On the Amherst Regional High School cafeteria lawn, an occasional music score can be seen rustling in the wind, while drill bits litter the grass near our new outdoor stage. Any weekday afternoon, choral singing can be heard through the shouts of athletes, as the ARHS theater company prepares for our latest undertaking: an outdoor live production of The Sound of Music, set to run the first weekend of June. As co-stage manager, I reached out to fellow tech leadership and actors for their take on the endeavor.
In the weeks leading up to production, members of the theater company remain hard at work. ARHS theater prides itself on student leadership, especially within technical areas. Being involved for four years myself, I’ve grown tremendously under the mentorship of upperclassmen and technical director Miles Herter. Every minute detail — sound, lighting, costuming, set pieces — is student influenced.
“[For] everything that you see from the audience, there has to be a design decision that gets made of whether something looks like ‘Decision A’ or ‘Decision B’,” explained lighting head Grant Powicki. “We look at the space [and] we say, ‘What are ideas that we haven’t conveyed in the set that we can convey through light? What are moods that can be set even subconsciously in the audience’s mind? What images can we put into their head and build off this set?’”
“We’re left to our own devices, and it’s pretty amazing what we can come up with on our own without a plan or anything,” said Shreya Venkataraman, student tech director. Build tech meets for two hours daily, in which students are currently constructing our outdoor stage. Other build tech tasks include furniture building, platform construction, and painting. Such hefty workloads are manageable given the amount of participation, as newcomers learn skills from more experienced students.
“I remember that I was in [the freshmen’s] shoes at one point. I think everyone kind of has that realization [of] ‘Oh, I was there once too. What did people do for me that made me feel included and made me feel accepted?’” said Powicki. “It’s great to be able to give that back to other people and keep that circle going like a wheel.”
Additionally, of course, are the actors and chorus members who make up the show itself. They work daily with directors John Bechtold and Emily Pritchard, as well as music director Todd Fruth and choreographer Penny Herter.
“I’ve worked with many theater teachers before, and Bech [Bechtold] is very good at what he does,” said George Meade, who will be playing Max Detweiler. “Sometimes you feel like you’re going into [a scene] cold turkey, and he’s just able to make everything seem far more clear, and make your objective obvious in a way that greatly affects how you present your lines.”
The production is distinctively outdoors, in an effort to maintain COVID safety as the pandemic continues. Masks are worn among all cast and crew members yet to be fully vaccinated. Nevertheless, many agreed that the production process has felt relatively normal.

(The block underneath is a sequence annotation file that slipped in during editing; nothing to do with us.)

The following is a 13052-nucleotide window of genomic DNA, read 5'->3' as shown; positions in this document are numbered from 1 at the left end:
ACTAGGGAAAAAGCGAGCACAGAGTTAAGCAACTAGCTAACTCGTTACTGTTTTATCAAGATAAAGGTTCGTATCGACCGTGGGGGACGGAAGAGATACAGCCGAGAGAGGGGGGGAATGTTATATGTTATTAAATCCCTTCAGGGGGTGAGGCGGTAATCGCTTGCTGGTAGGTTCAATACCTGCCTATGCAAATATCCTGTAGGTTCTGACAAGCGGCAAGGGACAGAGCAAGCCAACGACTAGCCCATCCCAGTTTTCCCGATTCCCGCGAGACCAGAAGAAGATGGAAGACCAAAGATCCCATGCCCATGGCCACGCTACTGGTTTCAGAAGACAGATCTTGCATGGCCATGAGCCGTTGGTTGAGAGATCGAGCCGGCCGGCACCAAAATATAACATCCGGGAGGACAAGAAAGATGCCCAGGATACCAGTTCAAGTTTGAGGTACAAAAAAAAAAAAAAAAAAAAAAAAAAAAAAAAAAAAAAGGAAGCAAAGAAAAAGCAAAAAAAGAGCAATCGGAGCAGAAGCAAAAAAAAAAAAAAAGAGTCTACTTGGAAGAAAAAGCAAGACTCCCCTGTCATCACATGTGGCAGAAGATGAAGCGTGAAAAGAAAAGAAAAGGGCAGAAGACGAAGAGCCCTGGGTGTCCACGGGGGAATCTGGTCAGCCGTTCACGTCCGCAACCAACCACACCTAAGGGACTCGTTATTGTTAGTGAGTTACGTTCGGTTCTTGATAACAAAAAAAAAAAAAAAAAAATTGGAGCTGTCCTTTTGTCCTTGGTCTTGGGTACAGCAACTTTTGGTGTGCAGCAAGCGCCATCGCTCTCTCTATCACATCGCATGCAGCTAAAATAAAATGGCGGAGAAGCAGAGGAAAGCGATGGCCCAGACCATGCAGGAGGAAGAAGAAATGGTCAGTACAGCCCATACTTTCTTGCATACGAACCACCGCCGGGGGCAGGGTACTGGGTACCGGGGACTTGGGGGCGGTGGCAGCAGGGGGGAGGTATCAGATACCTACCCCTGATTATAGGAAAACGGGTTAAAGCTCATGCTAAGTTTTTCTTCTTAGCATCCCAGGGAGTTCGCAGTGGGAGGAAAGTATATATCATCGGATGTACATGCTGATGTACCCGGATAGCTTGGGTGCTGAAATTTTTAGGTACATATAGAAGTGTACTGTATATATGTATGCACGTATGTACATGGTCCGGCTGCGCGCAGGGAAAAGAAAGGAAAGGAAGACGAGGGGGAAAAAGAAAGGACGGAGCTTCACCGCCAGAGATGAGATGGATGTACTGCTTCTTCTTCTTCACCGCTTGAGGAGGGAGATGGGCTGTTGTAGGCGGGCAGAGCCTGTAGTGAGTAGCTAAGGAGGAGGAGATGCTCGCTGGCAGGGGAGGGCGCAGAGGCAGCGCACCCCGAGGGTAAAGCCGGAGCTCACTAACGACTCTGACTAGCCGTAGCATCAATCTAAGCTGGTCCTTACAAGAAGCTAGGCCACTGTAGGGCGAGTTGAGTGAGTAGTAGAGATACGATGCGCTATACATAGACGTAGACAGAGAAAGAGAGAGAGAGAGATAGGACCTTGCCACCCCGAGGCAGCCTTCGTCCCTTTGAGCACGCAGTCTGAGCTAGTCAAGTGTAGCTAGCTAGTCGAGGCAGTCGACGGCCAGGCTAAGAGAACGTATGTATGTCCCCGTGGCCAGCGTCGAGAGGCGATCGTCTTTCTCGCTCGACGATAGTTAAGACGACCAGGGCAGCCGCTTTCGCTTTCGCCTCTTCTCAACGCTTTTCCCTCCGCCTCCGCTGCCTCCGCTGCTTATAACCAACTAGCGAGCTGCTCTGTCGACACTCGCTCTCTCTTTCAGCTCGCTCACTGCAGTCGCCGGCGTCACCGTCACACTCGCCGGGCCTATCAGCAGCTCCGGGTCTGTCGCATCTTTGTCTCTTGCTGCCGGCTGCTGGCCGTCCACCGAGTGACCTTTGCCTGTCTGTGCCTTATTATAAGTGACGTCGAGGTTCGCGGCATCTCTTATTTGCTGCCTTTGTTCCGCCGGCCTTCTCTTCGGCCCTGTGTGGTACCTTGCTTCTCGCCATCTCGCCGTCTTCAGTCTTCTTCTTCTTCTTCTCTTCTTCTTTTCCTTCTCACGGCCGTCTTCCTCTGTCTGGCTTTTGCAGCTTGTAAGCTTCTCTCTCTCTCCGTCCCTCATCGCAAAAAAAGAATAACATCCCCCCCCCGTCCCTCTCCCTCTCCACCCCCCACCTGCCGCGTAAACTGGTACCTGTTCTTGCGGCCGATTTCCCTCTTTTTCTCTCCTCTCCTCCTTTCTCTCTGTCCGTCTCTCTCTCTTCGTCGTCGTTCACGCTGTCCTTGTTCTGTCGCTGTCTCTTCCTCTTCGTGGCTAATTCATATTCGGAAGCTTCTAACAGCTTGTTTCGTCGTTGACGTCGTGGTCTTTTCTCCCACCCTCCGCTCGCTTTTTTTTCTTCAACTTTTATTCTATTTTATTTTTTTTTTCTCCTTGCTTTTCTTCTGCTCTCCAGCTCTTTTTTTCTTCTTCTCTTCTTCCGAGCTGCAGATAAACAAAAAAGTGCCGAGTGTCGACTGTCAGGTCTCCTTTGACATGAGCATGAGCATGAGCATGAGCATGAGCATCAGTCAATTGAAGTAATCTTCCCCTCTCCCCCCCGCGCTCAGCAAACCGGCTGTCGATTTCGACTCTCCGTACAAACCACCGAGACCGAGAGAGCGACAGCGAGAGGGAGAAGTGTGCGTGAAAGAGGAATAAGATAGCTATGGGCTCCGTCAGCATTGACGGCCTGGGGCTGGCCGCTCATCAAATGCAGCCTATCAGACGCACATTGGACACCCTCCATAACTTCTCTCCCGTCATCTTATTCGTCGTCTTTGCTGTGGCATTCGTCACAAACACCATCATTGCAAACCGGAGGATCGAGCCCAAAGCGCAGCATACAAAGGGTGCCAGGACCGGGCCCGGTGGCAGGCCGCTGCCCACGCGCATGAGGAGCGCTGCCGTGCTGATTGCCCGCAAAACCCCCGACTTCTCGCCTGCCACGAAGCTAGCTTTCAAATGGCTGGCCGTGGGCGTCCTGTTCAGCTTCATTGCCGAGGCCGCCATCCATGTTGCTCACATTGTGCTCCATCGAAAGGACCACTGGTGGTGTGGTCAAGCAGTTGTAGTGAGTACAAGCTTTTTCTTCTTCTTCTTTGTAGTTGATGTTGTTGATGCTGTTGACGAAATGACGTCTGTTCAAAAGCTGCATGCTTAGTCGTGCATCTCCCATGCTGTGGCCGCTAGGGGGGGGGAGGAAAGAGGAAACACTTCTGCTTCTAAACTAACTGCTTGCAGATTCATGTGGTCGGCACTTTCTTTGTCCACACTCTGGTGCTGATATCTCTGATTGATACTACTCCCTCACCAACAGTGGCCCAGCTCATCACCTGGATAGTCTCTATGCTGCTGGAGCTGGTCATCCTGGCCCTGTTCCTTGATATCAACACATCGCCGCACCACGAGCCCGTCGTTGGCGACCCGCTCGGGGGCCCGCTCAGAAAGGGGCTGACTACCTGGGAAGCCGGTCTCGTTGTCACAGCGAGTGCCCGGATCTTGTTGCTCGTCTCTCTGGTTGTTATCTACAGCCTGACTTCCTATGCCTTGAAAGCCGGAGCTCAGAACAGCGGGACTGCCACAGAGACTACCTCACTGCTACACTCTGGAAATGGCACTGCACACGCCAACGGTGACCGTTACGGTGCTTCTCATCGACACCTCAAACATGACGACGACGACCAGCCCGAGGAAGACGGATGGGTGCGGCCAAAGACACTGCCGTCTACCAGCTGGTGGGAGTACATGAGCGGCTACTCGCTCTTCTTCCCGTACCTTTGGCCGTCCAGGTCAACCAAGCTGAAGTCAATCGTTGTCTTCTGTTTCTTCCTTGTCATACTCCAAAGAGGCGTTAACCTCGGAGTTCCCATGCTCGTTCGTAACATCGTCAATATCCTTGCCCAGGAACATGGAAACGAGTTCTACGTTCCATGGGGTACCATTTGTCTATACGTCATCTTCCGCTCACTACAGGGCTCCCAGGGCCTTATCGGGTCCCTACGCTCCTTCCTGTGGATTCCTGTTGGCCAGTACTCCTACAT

“We’ve done a lot of outdoor theater this year, and it hasn’t felt like we’re making up for not being able to do regular theater.” said stage manager Mariam Ahmed.
Ruthie Weinbaum, who will play Elsa Schraeder, agreed. “It’s been almost a typical theater company year in terms of the number and quality of productions,” she said.
From an audience standpoint, some aspects of the viewing experience may feel less familiar. Pods will be expected to sit ten feet apart from one another, changing the usual sense of audience unity. “It’s definitely going to be harder for the audience members to experience as a whole, as one body rather than individual pods,” said Powicki.
Despite these differences, I am profoundly grateful for the closure that goes alongside a final senior show. Last year’s production of Spring Awakening was set for a March 13 opening a night, and faced a crushing cancellation due to the lockdown. Now, over a year later, the theater company turns a new leaf.
“I think it’s been really important, especially in these years of my life, to have something that’s constant in my life, and a creative outlet,” said Weinbaum, also a senior. “Sometimes in high school, it feels like you lose all your creativity because you’re just doing the assignments that your teachers tell you to do.”
Said Powicki, “I’ve seen the finished product and I know that’s going to be wonderful. But I’ve also seen all the incredible hard work that goes into making that finished product, and seeing people’s blood, sweat, and tears go into these sets and into these designs into these costumes.”
I sense the show will profoundly impact viewers, many of whom will not have seen live musical theater since the start of the pandemic. The Sound of Music in particular feels incredibly appropriate, if not for the relevant social commentary, then for the sheer power of unified, singing voices.
The title song of the show, “The Sound of Music,” concludes with the lines “I know I will hear / what I’ve heard before / My heart will be blessed with the sound of music / and I’ll sing once more.” After many months of isolation, these lyrics serve as a joyful reminder of the ARHS theater company’s spirit and resilience. Come with enthusiasm, pride, and picnic blankets.
Juvenescence is a monthly column focusing on area youth. Readers with suggestions for future stories can reach the author at firstname.lastname@example.org.
Annalise Peterson is a senior at Amherst Regional High School, where she can be found running cross country, stage managing, and playing ultimate. Her writing has appeared in ARHS’s The Graphic, the New England High School Journalism Collaborative’s The Vanguard, and the Amherst Indy.